Glass has been used for both artistic and utilitarian purposes for almost 6000 years – understandably so, as it holds both aesthetic and functional value. In fact, many historians believe that the first true glass was created in the birthplace of humanity, Mesopotamia, in 3500 BCE. Although we can only piece together clues, a commonly accepted hypothesis for the origin of glass is that it was a by-product of other crafts that were also burgeoning during the time, like metal-working or the precursor to the process that we know today as glazing. For a long time, glass was quite sought after and was almost always reserved for the ruling class.
After terrible tragedies in the Mid-Bronze Age stopped many arts, including glass-molding, in their tracks, finally in Egypt and Syria around the 9th century BCE there was a huge boom in the technology used to create precious glass. The technique of using very thin rods of different colored glass to create patterns on vessels used to hold water or wine for the wealthy was invented around this time and has remained in use up to the modern day.
It is a commonly held belief amongst historians that for much of ancient history the techniques used to create ornamental glass using glass molding were held as state secrets by royalty because of the extreme value and beauty of glass. However, after the technique of blowing glass with a long metal blowpipe was discovered on the coast of Syria, creating ornamental vessels from glass became much more cost effective than using pottery for storage. Romans were the first to use glass in architecture after it was discovered that adding manganese dioxide to the process of glass blowing could create clear glass. Soon, almost all important buildings in Rome featured windows created using cast panes of glass. Eventually glass made in Rome spread everywhere that the empire did, which at the time was a majority of the known world! However, it is interesting to note that the glass of their time was not nearly as clear as the glass we have today.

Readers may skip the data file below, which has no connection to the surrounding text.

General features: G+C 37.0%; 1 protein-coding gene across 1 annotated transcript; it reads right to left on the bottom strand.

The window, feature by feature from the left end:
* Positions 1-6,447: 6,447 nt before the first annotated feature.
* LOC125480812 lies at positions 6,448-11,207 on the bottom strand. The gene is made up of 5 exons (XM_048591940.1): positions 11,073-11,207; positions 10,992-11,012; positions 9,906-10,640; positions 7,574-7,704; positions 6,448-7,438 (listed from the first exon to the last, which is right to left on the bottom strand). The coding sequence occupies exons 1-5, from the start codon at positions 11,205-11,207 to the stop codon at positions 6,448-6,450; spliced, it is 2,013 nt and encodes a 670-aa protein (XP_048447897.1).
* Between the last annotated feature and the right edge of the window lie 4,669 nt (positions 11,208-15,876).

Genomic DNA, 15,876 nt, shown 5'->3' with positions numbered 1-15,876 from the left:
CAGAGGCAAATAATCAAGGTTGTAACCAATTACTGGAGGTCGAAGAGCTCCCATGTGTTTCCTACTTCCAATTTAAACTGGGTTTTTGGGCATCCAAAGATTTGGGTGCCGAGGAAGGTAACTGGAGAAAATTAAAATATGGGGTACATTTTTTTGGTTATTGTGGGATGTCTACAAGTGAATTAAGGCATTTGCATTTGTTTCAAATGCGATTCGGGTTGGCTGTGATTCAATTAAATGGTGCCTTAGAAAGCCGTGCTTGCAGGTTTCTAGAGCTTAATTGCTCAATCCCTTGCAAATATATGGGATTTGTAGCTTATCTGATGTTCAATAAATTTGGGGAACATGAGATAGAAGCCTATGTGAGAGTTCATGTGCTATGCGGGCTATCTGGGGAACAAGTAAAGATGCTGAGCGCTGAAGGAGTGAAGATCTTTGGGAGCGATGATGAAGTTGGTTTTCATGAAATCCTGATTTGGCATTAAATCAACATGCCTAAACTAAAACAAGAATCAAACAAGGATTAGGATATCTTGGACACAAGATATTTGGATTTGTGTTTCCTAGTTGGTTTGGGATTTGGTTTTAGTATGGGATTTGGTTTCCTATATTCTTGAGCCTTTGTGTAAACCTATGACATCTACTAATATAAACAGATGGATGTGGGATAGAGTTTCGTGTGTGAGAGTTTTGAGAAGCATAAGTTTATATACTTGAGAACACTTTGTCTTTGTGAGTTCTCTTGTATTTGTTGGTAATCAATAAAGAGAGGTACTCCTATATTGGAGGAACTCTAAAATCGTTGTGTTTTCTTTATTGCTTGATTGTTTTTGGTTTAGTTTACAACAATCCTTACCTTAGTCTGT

Glass has been a part of human civilization for centuries – it has been used to create everything from tiny beads to towering skyscrapers. Due to its high melting point, glass has also been used to create pipes for as long as glass blowing has been around. In ancient times glass would be used to create thin tubes to smoke out of, but the practice was never widely used – and not nearly as complex – until much later during the 1960’s, when using glass to create intricate pieces of art to both appreciate and smoke out of exploded into the mainstream.
Since the 60’s, glass smoking technology has made leaps and bounds with new innovations and techniques. One of the most impressive milestones for the glass pipe industry was the introduction of standardized glass joints on water pipes. The glass joints that are seen on water pipes today are derivatives of crude, tapered joints that have been used for stopping glass bottles and carafes for years. The standardization of glass joint sizes to either 14mm or 18mm joints was facilitated by the water pipe industry in an effort to create more useful, modular smoking devices that can be easily customized with attachments such as diffused downstems and ash catchers. Water pipes are some of the most impressive examples of modern glass working, especially with the emergence of a new type of water pipe, the vapor rig. Modern trends with functional glass include highly complicated and compact percolators that require a steady artist’s hand to properly incorporate into a smoking apparatus.
A new breakthrough in glassblowing is made nearly every day thanks to the growing glass pipe industry. Because of its constant desire for innovation, this industry is very attractive to young artists as well as old that want to express themselves by creating something beautiful to serve as a contribution to a counter-culture that is becoming more accepted everyday. Who knows what tomorrow will bring and how we will use glass to make an ever smoother smoking experience!
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